This paper studies optimal education subsidies when parental transfers are unequally distributed across students and cannot be publicly observed. After documenting substantial inequality in parental transfers among US college students with similar family resources, I examine its implications for how the education subsidy should vary with schooling level and family resources to minimize inefficiencies generated by borrowing constraints. Unobservable heterogeneity in parental transfers creates a force to heavily subsidize low schooling levels chosen by borrowing-constrained students with low parental transfers. This force is stronger for rich families, but it is weakened if heterogeneity in returns to schooling also leads to different schooling choices. These mechanisms are quantified using a calibrated model. Quantitative analysis suggests a reform that reallocates public spending toward the first two years of college. The reform also reduces the gap in subsidy amounts by parental income during early years of college.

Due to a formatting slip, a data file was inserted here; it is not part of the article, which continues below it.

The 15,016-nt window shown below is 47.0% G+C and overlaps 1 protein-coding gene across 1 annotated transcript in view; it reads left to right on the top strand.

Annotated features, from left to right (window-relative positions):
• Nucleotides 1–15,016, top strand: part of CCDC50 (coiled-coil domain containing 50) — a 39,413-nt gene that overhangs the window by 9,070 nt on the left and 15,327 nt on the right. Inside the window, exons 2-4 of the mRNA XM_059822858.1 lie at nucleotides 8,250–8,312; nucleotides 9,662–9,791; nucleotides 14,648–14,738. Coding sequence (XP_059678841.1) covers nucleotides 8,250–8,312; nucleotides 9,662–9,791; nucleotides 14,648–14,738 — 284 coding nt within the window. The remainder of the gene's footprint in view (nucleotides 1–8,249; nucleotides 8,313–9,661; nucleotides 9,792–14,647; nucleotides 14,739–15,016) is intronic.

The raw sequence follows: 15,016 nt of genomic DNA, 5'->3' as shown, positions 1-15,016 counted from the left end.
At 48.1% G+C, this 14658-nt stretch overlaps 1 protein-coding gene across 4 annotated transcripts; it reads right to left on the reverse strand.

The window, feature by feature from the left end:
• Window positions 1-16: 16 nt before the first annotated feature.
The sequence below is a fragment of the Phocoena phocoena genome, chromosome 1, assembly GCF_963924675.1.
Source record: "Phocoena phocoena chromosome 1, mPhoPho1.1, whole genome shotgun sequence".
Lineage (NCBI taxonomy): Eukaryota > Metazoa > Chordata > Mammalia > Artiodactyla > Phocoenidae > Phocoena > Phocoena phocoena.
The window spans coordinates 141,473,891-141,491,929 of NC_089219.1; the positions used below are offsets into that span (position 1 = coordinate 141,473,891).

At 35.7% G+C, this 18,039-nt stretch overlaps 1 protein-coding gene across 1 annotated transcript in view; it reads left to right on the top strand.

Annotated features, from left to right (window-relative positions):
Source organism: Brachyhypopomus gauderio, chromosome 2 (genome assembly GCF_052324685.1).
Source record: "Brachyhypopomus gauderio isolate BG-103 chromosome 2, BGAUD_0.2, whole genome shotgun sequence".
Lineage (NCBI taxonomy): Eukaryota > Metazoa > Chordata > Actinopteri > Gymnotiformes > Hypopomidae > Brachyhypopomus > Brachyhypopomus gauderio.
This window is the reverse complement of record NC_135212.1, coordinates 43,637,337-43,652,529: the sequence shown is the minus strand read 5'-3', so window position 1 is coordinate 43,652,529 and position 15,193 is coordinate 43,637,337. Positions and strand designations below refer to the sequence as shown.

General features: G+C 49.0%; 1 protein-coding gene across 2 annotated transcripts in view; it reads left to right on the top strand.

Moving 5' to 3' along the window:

I24: Education and Inequality
D13: Household Production and Intrahousehold Allocation
H52: National Government Expenditures and Education